The Golden Gate Bridge

John Blume


John Blume
When John Blume arrived at Stanford University in January 1929 to study engineering, the textbooks referred to buildings as "static," a notion he rejected.

To prove his theory, in 1934 he constructed a multistory dynamic building model that allowed five degrees of freedom per story. It could be tested repeatedly without damage and its local characteristics could be altered for parameter studies. The Alexander Model (named for the existing Alexander Building) is still on display in the lobby of the John A. Blume Earthquake Engineering Center at Stanford University.

John Blume was born on April 8, 1909, in the little town of Gonzales, a few miles from Salinas, California. Earthquakes played an early role in his life. Both sets of grandparents had survived the Great 1906 San Francisco Earthquake and Fire and he grew up hearing their stories. His father, Charles A. Blume, a builder, participated in the reconstruction of San Francisco, including the Palace Hotel.

As a young man, Blume worked for his father as a steel erector and rigger, a laborer, carpenter, and truck driver to pay for his education. While driving a long-distance van, Blume witnessed the destruction of Santa Barbara in 1925 by a magnitude 6.3 earthquake and helped with the rescue work. These links to two major California earthquakes influenced the future direction of his life "I made a vow, then and there, that someday I would do something about it," he told others.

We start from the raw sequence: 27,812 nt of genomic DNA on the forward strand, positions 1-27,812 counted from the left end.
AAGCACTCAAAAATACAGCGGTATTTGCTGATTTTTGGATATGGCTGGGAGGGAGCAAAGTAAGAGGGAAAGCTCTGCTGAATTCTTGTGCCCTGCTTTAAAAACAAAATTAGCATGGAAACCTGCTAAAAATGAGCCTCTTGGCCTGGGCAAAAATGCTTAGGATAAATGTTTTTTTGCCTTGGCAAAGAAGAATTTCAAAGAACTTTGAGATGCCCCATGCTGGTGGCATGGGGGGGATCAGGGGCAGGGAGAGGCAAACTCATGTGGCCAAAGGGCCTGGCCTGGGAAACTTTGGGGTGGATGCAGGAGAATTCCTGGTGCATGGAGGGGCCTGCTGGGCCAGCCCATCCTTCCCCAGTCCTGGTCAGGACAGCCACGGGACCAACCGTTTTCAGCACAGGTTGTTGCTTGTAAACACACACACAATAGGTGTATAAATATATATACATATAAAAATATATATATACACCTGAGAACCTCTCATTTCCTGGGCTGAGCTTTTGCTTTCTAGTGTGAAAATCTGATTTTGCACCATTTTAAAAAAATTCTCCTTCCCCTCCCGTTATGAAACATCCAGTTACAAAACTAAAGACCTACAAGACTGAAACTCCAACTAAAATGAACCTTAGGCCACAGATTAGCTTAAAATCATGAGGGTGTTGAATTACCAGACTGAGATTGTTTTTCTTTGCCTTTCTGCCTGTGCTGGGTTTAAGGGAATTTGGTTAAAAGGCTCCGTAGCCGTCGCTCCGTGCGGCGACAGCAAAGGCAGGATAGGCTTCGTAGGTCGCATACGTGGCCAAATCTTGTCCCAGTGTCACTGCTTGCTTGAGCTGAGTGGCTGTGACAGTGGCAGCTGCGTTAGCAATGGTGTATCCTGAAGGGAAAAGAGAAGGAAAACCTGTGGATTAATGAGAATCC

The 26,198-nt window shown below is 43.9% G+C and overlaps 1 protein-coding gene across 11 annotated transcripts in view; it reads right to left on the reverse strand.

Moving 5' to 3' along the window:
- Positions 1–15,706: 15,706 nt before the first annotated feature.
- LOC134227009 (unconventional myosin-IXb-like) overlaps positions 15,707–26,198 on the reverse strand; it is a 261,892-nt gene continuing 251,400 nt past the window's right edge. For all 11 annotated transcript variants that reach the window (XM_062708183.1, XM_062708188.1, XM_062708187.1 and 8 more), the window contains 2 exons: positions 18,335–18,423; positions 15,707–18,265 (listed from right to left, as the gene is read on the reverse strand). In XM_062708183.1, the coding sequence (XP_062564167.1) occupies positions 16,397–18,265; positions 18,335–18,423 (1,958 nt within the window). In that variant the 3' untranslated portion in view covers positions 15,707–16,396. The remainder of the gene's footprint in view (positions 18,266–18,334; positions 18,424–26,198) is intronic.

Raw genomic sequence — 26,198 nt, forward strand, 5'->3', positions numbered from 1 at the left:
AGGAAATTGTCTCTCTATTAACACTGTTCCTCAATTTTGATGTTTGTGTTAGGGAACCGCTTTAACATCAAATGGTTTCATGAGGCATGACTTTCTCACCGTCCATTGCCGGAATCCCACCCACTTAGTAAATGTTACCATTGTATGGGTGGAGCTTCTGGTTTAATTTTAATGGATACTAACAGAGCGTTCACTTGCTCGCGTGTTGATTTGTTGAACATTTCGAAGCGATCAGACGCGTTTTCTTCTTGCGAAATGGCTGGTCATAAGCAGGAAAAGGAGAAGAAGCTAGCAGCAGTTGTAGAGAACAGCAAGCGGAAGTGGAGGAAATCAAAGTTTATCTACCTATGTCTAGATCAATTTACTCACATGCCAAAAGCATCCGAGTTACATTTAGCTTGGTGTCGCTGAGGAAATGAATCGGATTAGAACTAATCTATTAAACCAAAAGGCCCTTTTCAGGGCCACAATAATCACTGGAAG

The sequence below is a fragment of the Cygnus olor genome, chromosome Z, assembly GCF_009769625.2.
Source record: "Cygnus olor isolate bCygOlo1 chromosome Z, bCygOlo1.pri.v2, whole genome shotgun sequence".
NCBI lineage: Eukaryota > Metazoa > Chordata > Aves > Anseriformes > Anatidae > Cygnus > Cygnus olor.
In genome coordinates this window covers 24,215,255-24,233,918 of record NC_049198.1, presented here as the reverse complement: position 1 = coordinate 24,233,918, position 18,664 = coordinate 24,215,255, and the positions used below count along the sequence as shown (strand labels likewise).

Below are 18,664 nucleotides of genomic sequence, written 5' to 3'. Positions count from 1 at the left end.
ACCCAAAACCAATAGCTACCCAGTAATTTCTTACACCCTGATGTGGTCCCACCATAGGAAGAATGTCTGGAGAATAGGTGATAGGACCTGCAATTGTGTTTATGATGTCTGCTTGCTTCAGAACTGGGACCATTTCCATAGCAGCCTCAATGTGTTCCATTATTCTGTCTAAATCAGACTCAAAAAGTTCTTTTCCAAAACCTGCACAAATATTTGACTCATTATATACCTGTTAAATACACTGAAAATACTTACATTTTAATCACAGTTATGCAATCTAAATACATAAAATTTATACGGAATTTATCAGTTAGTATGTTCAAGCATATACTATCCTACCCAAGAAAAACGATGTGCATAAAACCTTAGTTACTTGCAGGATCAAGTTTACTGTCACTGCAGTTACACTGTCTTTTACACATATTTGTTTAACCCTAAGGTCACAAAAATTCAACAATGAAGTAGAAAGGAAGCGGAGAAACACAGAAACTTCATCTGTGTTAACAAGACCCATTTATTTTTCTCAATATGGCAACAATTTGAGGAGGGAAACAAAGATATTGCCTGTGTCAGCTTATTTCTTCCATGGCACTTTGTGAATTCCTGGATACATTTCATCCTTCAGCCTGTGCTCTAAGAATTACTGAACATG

Blume's first engineering job, while he was still an undergraduate student, was with the Seismological Division of the U.S. Coast and Geodetic Survey (forerunner of the U.S.G.S.). In 1935 and 1936 he worked as a construction engineer on the San Francisco-Oakland Bay Bridge. Later he worked for the Standard Oil Company of California and the structural engineering design firm of H.J. Brunnier.

In 1945, he established John A. Blume and Associates (JAB), which soon became the preeminent consulting firm in structural and earthquake engineering. JAB designed or analyzed scores of special earthquake projects, among them the two mile-long Stanford Linear Accelerator, the Embarcadero Center in San Francisco, the restoration of the California State Capitol, and the Diablo Canyon nuclear power plant.

In 1949, Blume helped found the Earthquake Engineering Research Institute (EERI). He is also an honorary member of the New York Academy of Sciences, Structural Engineers Association of Northern California (SEAONC), ASCE, American Concrete Institute, and the International Association of Earthquake Engineering. Blume has published more than 150 papers, articles and books, a remarkable number for a person in private practice.

In 1964 at the age of 55, Blume returned to Stanford University to study for his Ph.D. He had decided that he needed to update himself in modern areas. On January 6, 1967, exactly thirty-four years to the day after receiving his A.B. degree, he was awarded a Ph.D. degree.

Blume's dedication to education and research has led him to provide fellowships that have supported many graduate students in structural engineering at Stanford. He also urged Stanford to develop an earthquake center, a concept that was realized in 1974. "I am very proud to have this earthquake center named after me," he said in the EERI Oral History Series.

John Blume passed away at his home on March 1, 2002, at the age of 92.